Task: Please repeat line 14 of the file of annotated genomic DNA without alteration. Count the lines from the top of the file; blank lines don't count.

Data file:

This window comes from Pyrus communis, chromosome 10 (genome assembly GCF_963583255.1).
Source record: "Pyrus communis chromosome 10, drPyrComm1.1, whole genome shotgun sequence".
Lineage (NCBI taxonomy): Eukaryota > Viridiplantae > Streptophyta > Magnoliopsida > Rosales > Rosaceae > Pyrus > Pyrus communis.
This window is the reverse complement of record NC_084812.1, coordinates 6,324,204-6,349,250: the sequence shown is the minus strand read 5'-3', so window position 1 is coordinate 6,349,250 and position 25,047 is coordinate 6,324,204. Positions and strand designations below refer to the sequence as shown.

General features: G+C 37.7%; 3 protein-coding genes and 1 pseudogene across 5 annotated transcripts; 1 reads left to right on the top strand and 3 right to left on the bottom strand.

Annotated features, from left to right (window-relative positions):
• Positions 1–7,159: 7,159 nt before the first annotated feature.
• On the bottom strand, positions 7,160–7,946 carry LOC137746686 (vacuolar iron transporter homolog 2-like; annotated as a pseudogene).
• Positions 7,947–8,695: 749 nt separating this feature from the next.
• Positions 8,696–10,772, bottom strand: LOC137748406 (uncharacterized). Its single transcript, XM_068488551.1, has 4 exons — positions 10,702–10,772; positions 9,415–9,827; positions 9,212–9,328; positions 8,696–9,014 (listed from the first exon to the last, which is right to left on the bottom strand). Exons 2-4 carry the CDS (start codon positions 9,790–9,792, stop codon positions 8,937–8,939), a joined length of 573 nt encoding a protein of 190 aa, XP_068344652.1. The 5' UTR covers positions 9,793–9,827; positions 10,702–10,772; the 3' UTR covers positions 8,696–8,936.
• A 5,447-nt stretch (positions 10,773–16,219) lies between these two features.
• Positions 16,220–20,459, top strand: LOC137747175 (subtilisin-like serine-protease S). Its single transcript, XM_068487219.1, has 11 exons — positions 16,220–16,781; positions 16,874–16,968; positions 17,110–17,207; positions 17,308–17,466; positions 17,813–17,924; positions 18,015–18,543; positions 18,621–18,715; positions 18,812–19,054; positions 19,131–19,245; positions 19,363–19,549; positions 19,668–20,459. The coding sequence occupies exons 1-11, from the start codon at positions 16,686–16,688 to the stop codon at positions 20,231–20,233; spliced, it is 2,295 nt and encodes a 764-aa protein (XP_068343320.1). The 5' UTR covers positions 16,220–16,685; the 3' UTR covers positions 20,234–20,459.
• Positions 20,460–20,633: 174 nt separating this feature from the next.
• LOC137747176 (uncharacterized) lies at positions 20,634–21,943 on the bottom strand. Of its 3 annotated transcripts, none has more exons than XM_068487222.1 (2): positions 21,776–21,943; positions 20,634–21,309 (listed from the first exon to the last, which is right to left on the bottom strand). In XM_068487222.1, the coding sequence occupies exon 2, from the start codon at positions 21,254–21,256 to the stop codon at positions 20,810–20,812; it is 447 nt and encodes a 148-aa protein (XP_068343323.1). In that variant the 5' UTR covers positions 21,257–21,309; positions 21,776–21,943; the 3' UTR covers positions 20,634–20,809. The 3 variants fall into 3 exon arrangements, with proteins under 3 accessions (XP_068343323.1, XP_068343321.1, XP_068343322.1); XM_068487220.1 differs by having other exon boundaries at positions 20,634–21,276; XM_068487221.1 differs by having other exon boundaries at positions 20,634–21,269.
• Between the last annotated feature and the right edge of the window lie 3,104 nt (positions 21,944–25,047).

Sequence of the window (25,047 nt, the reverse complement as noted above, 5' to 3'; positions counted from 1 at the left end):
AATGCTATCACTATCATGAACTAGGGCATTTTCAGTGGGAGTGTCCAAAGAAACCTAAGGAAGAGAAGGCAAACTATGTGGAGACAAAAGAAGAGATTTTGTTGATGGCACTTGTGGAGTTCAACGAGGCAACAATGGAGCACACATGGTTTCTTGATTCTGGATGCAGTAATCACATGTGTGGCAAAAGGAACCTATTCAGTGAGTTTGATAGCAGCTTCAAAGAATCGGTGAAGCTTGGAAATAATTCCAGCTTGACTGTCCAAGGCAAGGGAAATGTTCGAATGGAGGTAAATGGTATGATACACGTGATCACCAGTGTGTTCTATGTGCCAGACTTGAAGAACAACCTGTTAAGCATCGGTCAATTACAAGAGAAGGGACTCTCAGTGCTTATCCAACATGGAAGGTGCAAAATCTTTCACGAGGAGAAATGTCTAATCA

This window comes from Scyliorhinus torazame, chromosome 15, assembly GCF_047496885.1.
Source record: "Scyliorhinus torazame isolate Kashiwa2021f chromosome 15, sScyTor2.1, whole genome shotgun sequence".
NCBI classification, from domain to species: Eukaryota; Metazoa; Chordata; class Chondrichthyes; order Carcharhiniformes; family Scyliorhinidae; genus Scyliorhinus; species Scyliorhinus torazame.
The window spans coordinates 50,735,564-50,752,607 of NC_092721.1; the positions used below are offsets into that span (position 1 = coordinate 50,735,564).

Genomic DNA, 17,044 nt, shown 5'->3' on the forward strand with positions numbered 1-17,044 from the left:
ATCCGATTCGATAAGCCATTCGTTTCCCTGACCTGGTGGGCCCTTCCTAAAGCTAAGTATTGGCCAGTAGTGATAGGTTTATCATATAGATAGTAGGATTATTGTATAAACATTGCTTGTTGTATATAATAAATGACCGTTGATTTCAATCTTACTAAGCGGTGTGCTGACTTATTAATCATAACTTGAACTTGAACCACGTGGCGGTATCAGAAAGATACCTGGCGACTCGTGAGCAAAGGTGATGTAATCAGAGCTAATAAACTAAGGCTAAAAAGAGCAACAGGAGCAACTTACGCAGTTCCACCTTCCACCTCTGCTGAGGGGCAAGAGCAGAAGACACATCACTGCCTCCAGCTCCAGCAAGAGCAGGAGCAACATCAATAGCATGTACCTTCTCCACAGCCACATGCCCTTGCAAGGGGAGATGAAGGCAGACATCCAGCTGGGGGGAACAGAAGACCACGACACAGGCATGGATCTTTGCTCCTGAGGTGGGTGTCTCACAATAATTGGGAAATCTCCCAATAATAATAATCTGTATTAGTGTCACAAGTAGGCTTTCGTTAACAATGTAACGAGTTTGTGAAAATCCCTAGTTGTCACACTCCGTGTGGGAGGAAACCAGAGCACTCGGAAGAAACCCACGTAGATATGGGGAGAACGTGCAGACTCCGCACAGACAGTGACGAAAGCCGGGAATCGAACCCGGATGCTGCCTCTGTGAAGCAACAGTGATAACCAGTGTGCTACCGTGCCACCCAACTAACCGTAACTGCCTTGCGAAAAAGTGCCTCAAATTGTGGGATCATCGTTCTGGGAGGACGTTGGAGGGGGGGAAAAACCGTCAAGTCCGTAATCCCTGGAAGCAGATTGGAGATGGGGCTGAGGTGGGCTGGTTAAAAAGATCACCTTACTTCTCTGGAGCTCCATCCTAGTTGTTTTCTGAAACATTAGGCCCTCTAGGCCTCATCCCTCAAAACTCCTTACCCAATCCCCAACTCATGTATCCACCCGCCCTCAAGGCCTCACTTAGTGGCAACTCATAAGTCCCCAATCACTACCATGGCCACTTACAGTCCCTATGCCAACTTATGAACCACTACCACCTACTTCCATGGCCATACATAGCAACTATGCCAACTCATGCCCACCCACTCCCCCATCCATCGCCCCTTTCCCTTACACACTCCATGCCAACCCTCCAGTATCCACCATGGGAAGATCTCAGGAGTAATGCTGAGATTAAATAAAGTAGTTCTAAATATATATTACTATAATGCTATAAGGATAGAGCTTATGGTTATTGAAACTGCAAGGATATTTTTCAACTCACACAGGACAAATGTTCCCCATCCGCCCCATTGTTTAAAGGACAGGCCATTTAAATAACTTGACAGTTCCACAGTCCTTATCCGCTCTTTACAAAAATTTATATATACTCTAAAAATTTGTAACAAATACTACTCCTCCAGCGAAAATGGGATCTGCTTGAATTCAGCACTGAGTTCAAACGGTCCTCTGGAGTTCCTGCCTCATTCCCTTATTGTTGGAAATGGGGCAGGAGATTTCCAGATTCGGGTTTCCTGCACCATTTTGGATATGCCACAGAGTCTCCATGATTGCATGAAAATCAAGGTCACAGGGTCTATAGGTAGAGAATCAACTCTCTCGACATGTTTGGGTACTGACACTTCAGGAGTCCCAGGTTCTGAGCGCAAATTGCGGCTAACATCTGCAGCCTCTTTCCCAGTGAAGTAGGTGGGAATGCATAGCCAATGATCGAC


• LOC137747176 (uncharacterized) lies at positions 20,634–21,943 on the bottom strand. Of its 3 annotated transcripts, none has more exons than XM_068487222.1 (2): positions 21,776–21,943; positions 20,634–21,309 (listed from the first exon to the last, which is right to left on the bottom strand). In XM_068487222.1, the coding sequence occupies exon 2, from the start codon at positions 21,254–21,256 to the stop codon at positions 20,810–20,812; it is 447 nt and encodes a 148-aa protein (XP_068343323.1). In that variant the 5' UTR covers positions 21,257–21,309; positions 21,776–21,943; the 3' UTR covers positions 20,634–20,809. The 3 variants fall into 3 exon arrangements, with proteins under 3 accessions (XP_068343323.1, XP_068343321.1, XP_068343322.1); XM_068487220.1 differs by having other exon boundaries at positions 20,634–21,276; XM_068487221.1 differs by having other exon boundaries at positions 20,634–21,269.